The Ultimate Guide To Raising Chickens
Posted on September 3rd, 2015
- Starting From Scratch
There are a lot of things to take into consideration when debating on whether or not you want to start raising some chickens in your backyard. It can be a bigger task than most people realize, but it can also be very rewarding on the other side. Here are a few tips to think about before buying your first chicks:
- Remember that it takes 4-6 months from the time a chicken is hatched for her to start laying eggs.
- You will need some sort of shelter for your chickens. This shelter will not only give them a place to lay, it will also give them protection from the weather as well as any predators that might want them for lunch.
- The natural food of chickens is bugs. They need space to move around outside that includes grass so that they can dig and find food.
- Although chickens cannot fly they can use their wings to get over small fences, so make sure you build accordingly.
- You will want to have feeders and waterers ready to go when you bring your chicks home.
- Once the hens are ready to lay, you will want to have nesting boxes for them to lay their eggs in.
Biggest Benefits of Chickens
People love Chickens for the free eggs! Raising chickens is a great way for someone who wants to have a farm to start because it is relatively easy and can be very low cost. Another benefit is that you are getting eggs as they are and fresh…they have not been tampered with like many of the eggs you will find at your grocery store.
The smell. This is by far the biggest setback to those who may want to have chickens in their backyard. Chickens do not smell good. Another disadvantage to those who have close neighbors is that they may start to resent you for the noise that is coming from your house. Chickens can be loud, especially if you have a rooster. The most obvious setback is your time and energy. Although you will not have to do a lot, you will have to do more than if you just buy them at the store. Do you have the time to feed, water, and gather eggs?
Here is a great resource to help you make your decision to raise or not to raise chickens.
- Chicken choices
There are so many questions to answer when you finally decide to move forward with the chicken raising. How old will they be when I get them? What kind of chickens am I going to get? How many chickens do I want to have? Should I get a rooster? How many eggs will my type of chicken lay per day? The list goes on. Below are some resources to help you decide what type of chickens will best suite you and your environment.
- Building a Home
So you decided you want to raise chickens, and now you know what type you want to bring to your little farm. Now it is time to buy or make the coop. Although there are a lot of resources out there that help you build your own, there are kits that will help you do the same thing much quicker and it will save you some headaches along the way (Not to mention your chickens will thank you for doing it the right way). Here are some resources about chicken coops, as well as a shameless link to our store where you will find the best chicken coop kits out there.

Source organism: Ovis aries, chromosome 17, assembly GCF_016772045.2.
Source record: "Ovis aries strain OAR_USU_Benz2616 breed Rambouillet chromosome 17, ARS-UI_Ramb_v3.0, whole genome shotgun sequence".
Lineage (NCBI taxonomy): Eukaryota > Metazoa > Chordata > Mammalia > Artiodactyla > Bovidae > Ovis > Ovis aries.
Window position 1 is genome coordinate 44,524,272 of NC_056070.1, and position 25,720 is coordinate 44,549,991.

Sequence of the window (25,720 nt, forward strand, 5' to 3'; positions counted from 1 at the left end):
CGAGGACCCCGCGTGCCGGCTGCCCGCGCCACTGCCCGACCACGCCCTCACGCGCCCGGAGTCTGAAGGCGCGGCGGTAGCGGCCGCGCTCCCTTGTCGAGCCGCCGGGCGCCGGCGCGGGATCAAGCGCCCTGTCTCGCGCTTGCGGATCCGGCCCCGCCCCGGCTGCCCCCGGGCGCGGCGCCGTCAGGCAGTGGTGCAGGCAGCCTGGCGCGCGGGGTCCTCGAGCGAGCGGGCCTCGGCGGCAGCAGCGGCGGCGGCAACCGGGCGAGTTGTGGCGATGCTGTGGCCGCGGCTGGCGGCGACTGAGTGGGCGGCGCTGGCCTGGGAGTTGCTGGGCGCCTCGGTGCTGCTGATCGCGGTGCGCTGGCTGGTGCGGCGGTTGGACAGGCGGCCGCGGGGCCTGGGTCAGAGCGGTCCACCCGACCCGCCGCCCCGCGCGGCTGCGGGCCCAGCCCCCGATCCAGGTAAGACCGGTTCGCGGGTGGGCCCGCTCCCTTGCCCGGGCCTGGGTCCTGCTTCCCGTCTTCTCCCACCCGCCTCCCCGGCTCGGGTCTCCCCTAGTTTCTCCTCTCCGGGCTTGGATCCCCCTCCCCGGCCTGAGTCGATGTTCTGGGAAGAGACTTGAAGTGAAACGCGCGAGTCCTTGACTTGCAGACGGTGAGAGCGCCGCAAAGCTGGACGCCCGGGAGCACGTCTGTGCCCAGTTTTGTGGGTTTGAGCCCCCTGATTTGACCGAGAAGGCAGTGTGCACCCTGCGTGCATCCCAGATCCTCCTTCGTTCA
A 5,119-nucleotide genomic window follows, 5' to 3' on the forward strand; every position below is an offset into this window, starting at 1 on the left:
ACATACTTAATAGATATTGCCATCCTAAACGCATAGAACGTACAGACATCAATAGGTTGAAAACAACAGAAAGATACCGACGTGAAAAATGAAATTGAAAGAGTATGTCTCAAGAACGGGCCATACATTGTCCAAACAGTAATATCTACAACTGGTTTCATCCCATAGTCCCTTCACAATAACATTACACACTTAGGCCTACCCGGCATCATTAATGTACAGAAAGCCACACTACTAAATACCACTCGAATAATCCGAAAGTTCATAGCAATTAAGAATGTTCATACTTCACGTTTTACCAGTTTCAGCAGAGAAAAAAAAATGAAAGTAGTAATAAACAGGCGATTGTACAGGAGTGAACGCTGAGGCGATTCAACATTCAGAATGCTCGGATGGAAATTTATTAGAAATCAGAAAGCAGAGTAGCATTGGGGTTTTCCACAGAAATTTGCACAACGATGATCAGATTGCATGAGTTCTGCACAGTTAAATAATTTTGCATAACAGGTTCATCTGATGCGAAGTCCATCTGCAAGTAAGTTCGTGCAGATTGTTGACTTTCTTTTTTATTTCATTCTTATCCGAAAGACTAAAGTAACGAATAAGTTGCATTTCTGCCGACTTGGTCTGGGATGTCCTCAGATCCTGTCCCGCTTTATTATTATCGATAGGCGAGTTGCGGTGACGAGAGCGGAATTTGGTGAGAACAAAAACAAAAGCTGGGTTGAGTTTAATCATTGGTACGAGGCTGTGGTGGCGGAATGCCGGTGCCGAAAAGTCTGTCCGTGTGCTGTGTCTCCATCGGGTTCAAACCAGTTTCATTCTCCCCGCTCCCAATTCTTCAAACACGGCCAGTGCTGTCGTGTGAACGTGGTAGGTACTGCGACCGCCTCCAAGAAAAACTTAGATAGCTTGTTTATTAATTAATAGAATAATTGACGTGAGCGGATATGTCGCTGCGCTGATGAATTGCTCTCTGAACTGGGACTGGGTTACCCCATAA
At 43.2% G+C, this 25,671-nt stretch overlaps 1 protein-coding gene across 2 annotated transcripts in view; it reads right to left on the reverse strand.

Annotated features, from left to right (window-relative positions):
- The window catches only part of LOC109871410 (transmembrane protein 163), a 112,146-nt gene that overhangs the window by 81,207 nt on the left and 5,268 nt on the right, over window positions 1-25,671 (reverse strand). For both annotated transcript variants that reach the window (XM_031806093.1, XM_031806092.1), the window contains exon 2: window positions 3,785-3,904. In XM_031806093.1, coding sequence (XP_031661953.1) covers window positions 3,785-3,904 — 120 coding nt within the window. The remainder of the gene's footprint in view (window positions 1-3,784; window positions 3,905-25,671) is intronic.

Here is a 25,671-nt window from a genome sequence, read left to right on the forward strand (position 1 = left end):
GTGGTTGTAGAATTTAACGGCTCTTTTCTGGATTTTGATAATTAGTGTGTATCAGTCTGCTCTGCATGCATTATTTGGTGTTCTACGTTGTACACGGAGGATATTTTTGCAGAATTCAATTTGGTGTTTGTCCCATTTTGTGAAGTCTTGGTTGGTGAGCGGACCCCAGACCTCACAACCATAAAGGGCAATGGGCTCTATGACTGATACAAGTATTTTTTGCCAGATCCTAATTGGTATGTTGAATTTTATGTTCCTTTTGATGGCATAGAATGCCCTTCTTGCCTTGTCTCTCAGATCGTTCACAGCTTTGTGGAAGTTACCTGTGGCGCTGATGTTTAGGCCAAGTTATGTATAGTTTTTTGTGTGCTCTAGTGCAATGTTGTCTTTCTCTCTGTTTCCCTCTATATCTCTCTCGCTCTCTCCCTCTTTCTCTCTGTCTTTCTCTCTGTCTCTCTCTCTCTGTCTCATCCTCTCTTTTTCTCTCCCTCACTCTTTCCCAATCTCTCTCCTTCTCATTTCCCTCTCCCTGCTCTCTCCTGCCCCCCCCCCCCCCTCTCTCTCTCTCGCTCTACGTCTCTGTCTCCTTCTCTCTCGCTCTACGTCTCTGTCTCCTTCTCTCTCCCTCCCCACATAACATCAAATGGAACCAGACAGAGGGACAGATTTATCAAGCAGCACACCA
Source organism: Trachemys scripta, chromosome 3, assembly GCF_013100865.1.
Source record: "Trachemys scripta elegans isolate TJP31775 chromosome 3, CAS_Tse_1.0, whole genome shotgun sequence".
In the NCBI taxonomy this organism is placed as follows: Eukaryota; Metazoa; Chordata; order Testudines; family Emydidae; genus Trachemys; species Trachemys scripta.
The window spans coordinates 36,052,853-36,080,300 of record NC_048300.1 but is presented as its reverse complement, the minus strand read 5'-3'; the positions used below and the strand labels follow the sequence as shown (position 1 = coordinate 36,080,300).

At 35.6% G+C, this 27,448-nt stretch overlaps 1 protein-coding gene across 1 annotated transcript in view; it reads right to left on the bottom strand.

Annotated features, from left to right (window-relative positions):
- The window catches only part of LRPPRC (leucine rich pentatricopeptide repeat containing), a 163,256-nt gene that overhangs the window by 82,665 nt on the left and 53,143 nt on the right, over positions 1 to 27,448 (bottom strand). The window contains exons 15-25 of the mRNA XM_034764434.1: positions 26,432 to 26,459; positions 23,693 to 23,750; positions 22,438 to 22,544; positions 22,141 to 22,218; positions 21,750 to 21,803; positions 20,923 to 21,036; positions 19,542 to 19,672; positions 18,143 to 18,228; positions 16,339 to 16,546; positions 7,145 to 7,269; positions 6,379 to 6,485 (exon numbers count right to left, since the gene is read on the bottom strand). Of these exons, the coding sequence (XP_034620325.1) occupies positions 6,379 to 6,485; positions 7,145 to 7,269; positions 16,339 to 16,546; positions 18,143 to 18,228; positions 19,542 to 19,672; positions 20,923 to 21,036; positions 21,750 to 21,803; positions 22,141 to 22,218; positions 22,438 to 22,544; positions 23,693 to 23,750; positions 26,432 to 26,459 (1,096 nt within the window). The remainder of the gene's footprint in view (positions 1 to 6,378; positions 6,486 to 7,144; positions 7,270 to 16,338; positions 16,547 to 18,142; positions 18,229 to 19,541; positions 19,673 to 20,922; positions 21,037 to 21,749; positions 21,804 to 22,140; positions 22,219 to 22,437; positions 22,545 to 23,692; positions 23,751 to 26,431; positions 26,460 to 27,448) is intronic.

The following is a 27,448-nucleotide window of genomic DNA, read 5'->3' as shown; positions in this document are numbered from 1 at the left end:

- Raising chicks: The Beginning Stages
Finally, we have everything we need and we are ready to start raising our chickens. Now is not the time to get overwhelmed, because we are going to help you every step of the way here. The main three things you will need right now are a feeder, something to give them water, and a red brooder lamp. (Protection from predators is very important right now as well) Below are some extra tips to keep in mind in the beginning stages of your chicken career.
- Gathering the Eggs
It will be a long wait until your chicks will turn into hens, and your hens start to lay eggs…or at least you will think so. Like we said at the beginning, it usually takes around 4-6 months for chickens to start laying eggs. Because you are used to buying eggs at the store, you will have to learn what it takes to collect, clean, and store eggs that come from your backyard. (Don’t worry, though, it’s a pretty straightforward process.) Luckily, there are some helpful articles that talk in detail about this that were made just for you.
- The Full Circle
Unfortunately, chickens, just like humans, are not immortal. Everything is fresh and exciting until you get to this point in the road. We have to answer the hard questions like: “when will my chickens stop laying eggs?” What should I do when my chickens can no longer lay?” “How long do chickens live?” Every good chicken owner has to face these questions at some point in the process. Below you will find some answers to these questions and hopefully be able to help your chickens live and lay for years to come.
Now that you have the information, go and use it! Dragging your feet because you are scared that you don’t know enough is no longer a good excuse. If you have the time, money, and place to raise your own flock of chickens, (And a desire of course) then today is the day to make a trip to find some baby chicks. Trust me, you will be glad you did.
Having Chickens In Your Own Backyard
Posted on September 3rd, 2015
Yes, you read that right! While many people only think of chickens clucking their way around farms, more and more are choosing to raise their own backyard chickens. Chickens require relatively little space to thrive, and can be a rewarding experience for any family. Why might you want to raise chickens?